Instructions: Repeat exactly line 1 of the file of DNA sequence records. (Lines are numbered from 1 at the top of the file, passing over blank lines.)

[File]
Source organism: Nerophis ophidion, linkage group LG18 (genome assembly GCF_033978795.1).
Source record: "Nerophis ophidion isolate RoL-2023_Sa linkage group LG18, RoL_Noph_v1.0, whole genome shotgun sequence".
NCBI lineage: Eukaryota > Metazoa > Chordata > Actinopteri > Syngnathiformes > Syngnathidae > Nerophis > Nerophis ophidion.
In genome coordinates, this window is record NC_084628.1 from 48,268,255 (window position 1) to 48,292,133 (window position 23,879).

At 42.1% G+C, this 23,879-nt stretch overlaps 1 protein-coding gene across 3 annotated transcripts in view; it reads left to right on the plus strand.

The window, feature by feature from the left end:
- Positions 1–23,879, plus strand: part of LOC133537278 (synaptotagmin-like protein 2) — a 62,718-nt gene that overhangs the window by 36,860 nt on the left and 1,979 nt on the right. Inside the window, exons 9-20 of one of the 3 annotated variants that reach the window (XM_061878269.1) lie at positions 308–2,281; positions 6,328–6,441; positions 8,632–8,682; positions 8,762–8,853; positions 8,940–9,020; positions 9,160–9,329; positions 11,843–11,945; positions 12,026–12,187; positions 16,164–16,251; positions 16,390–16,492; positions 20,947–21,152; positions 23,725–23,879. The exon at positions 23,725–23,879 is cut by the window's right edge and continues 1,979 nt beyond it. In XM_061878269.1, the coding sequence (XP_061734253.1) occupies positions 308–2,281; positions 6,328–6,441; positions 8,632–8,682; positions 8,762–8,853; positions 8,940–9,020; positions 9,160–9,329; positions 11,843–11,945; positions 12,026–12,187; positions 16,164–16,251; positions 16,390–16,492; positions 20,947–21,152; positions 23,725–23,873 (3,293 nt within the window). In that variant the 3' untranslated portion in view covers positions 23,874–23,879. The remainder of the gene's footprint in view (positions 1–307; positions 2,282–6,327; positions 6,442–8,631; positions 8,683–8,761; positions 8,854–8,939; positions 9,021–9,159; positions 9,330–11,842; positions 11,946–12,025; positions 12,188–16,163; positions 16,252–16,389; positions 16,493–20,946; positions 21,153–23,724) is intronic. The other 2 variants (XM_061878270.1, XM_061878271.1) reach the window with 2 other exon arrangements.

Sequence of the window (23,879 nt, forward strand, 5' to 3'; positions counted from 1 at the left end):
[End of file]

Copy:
Source organism: Nerophis ophidion, linkage group LG18 (genome assembly GCF_033978795.1).